David J. Kent is the author of Tesla: The Wizard of Electricity and Edison: The Inventor of the Modern World (both Fall River Press). He has also written two e-books: Nikola Tesla: Renewable Energy Ahead of Its Time and Abraham Lincoln and Nikola Tesla: Connected by Fate. His next book, Lincoln: The Man Who Saved America, is scheduled for release in summer 2017.

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Nikola Tesla – The Road to Wireless and Wardenclyffe

Wardenclyffe. The laboratory, with its iconic tower, has once again reached the almost mythical proportions it once attracted when Nikola Tesla was first erecting it. The recent purchase of the property by the Tesla Science Center at Wardenclyffe ensures that Tesla’s name will touch a new generation of students eager to know about this almost forgotten inventor.

But the concept of wireless telegraphy had become an obsession with Tesla long before the tower began to rise near the Long Island shoreline. Back in the days that Tesla toiled in his South Fifth Avenue laboratory the idea of “radio” began taking shape. According to John O’Neill, Tesla’s friend and first biographer, Tesla had been on the verge of making the “first distance demonstration of his wireless system.” But then in 1895 his laboratory burned to the ground. Everything was lost – his equipment, his experiments, his notebooks, and his dreams. This catastrophe would set Tesla back long enough to give a certain Guglielmo Marconi a chance to leapfrog ahead and receive credit for the discovery of radio.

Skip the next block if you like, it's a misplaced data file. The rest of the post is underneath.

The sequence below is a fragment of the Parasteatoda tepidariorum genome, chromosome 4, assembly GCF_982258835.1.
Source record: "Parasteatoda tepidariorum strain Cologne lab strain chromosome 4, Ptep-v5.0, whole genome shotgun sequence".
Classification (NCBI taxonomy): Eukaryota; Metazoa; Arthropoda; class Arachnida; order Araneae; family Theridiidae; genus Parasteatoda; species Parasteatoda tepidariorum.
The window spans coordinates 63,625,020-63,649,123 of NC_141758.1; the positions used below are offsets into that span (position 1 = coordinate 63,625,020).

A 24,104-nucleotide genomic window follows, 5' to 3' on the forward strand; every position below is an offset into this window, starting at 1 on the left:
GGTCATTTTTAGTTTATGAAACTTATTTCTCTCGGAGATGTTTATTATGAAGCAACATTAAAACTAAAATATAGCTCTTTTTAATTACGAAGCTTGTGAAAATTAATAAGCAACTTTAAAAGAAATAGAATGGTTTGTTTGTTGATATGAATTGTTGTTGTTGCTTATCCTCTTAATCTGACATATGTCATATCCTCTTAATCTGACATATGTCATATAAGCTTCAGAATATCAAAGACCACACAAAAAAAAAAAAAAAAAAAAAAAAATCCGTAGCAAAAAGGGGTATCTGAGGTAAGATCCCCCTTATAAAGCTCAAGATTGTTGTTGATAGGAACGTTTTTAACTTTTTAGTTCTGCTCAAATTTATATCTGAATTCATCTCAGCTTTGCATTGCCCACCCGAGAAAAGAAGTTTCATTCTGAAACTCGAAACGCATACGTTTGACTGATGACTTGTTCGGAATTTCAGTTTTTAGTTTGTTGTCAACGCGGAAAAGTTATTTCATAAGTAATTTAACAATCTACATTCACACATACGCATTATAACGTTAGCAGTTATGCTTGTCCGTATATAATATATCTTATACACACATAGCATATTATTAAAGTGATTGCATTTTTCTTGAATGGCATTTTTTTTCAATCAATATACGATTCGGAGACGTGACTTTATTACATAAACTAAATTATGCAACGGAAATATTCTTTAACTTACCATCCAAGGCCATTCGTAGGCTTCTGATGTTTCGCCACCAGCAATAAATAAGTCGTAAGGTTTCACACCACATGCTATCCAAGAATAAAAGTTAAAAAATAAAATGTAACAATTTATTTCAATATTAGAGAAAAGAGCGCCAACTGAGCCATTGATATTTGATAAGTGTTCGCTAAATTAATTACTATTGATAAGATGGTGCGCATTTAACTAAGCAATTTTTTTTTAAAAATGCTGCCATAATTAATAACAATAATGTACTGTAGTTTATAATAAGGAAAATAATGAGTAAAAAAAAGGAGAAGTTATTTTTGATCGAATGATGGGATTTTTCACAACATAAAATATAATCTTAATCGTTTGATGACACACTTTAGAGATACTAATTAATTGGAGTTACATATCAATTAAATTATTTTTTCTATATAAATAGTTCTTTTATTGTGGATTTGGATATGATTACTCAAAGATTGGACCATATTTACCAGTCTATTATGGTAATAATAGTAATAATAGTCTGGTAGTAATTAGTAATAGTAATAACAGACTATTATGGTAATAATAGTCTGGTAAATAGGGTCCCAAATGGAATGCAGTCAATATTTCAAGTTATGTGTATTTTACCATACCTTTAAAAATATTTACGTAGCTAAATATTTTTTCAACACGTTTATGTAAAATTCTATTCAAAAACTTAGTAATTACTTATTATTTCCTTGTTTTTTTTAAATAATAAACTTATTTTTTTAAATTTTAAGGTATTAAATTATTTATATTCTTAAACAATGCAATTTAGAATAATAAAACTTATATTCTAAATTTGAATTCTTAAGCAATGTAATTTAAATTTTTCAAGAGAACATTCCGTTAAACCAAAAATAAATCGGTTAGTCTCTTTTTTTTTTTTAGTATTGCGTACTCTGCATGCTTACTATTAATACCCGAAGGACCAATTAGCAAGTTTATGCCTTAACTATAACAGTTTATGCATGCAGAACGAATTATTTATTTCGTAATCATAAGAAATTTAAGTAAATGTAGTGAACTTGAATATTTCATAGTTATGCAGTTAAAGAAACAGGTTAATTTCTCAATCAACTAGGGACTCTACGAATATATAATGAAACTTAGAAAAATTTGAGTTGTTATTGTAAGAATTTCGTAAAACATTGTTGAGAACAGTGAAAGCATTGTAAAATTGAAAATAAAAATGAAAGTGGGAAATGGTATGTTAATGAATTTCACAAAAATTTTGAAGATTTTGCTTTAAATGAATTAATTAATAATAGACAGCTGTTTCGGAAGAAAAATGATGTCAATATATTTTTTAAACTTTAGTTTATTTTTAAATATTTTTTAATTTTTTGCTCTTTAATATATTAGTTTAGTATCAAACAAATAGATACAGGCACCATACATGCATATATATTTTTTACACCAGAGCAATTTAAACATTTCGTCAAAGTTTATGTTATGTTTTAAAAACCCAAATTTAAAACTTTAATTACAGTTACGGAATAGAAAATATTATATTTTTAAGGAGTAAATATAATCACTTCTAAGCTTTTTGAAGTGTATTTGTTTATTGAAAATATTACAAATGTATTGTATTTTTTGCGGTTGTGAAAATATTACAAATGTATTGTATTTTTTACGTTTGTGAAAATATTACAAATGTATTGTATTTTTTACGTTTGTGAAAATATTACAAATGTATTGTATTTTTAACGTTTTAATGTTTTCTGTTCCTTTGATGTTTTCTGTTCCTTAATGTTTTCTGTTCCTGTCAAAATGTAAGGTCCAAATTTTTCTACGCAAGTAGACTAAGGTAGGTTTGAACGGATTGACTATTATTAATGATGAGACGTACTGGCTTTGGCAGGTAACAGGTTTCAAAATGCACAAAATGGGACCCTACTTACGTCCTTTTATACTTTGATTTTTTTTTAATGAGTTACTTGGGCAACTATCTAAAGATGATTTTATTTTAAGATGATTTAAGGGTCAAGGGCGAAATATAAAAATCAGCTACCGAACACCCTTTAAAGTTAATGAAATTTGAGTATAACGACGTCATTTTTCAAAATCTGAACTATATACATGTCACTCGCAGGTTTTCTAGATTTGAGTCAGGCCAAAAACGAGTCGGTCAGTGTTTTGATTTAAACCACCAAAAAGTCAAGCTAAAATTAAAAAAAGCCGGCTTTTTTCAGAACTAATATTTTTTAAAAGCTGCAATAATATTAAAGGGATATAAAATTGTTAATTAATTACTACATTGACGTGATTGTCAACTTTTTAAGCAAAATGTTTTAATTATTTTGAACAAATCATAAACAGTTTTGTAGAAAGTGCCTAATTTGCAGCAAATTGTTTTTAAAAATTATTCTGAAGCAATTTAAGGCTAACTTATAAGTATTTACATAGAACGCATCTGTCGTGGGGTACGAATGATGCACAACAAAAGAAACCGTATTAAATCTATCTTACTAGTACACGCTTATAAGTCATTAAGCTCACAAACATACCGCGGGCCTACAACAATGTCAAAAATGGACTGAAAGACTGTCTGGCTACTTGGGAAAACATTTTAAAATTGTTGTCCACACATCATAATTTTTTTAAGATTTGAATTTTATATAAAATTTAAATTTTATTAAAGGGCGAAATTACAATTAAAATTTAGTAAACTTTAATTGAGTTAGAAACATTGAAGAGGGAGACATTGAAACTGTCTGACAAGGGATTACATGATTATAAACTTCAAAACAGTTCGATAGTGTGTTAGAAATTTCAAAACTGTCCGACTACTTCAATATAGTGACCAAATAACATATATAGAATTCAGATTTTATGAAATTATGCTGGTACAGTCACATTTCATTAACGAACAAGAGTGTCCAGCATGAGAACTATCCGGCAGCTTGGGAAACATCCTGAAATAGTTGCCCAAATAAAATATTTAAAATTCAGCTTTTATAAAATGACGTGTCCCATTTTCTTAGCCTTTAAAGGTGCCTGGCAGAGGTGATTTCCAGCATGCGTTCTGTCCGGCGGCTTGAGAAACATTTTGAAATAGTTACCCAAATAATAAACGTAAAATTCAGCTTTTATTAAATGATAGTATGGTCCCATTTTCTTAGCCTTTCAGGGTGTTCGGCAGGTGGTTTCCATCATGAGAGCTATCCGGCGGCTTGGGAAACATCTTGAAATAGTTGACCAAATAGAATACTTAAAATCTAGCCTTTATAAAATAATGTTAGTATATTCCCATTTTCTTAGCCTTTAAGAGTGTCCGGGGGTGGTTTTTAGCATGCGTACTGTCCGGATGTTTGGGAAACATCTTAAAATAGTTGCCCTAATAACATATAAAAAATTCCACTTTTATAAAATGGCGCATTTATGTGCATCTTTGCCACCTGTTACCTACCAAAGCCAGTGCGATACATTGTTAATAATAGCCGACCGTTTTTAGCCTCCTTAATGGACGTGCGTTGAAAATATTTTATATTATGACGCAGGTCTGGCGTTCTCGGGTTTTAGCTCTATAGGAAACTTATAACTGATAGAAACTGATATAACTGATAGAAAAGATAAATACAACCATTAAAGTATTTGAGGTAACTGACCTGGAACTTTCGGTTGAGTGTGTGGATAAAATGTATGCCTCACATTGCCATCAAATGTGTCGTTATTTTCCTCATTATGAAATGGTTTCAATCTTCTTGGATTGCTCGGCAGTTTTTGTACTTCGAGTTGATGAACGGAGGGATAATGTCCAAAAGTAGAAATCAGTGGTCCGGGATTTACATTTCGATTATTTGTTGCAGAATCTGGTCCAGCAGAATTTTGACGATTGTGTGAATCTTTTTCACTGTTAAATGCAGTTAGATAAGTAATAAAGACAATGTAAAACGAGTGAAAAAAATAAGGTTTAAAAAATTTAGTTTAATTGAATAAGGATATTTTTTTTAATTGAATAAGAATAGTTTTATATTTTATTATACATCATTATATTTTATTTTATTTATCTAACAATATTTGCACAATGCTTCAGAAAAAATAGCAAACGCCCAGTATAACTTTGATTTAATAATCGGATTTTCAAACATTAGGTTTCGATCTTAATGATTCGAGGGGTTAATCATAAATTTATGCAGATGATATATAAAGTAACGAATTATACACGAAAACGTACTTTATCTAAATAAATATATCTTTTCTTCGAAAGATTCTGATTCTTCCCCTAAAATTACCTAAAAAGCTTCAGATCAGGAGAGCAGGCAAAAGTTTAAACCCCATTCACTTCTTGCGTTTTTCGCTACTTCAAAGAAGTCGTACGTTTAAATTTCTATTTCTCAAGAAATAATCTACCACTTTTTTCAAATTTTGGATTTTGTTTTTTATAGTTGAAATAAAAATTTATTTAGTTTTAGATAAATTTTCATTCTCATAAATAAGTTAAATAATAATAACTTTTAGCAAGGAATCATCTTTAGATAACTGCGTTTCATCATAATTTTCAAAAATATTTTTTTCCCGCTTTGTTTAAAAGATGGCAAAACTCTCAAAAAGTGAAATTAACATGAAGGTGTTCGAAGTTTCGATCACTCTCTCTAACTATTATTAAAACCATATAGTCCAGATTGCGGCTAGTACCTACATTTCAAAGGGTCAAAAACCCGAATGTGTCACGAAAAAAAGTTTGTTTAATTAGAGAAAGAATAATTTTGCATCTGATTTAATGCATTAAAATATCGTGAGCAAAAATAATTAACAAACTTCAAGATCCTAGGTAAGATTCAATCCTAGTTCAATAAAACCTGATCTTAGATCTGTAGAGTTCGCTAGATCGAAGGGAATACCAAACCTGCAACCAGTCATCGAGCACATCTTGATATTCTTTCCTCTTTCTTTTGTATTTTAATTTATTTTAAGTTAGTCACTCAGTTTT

Off to Colorado Springs

Tesla reestablished himself in another lab in Manhattan, but quickly found the space to be rather limiting for the type of experiments he wanted to pursue. As luck would have it he was invited to build a laboratory in Colorado Springs. Blessed, or perhaps cursed, as one of the most active lightning strike areas in the country, this perfect location also came with a promise of unlimited access to electricity from the city’s newly built alternating current distribution system. Toss in a $30,000 feed stake from Col. John Jacob Astor and Tesla was westward bound.

During his nine-month stay in Colorado beginning in June 1899 and ending in January 1900 Tesla kept voluminous notes and drawings, explicitly detailing his many experiments. Scientists are still today poring through those notes to see what other wonders are yet to be discovered from Tesla’s work.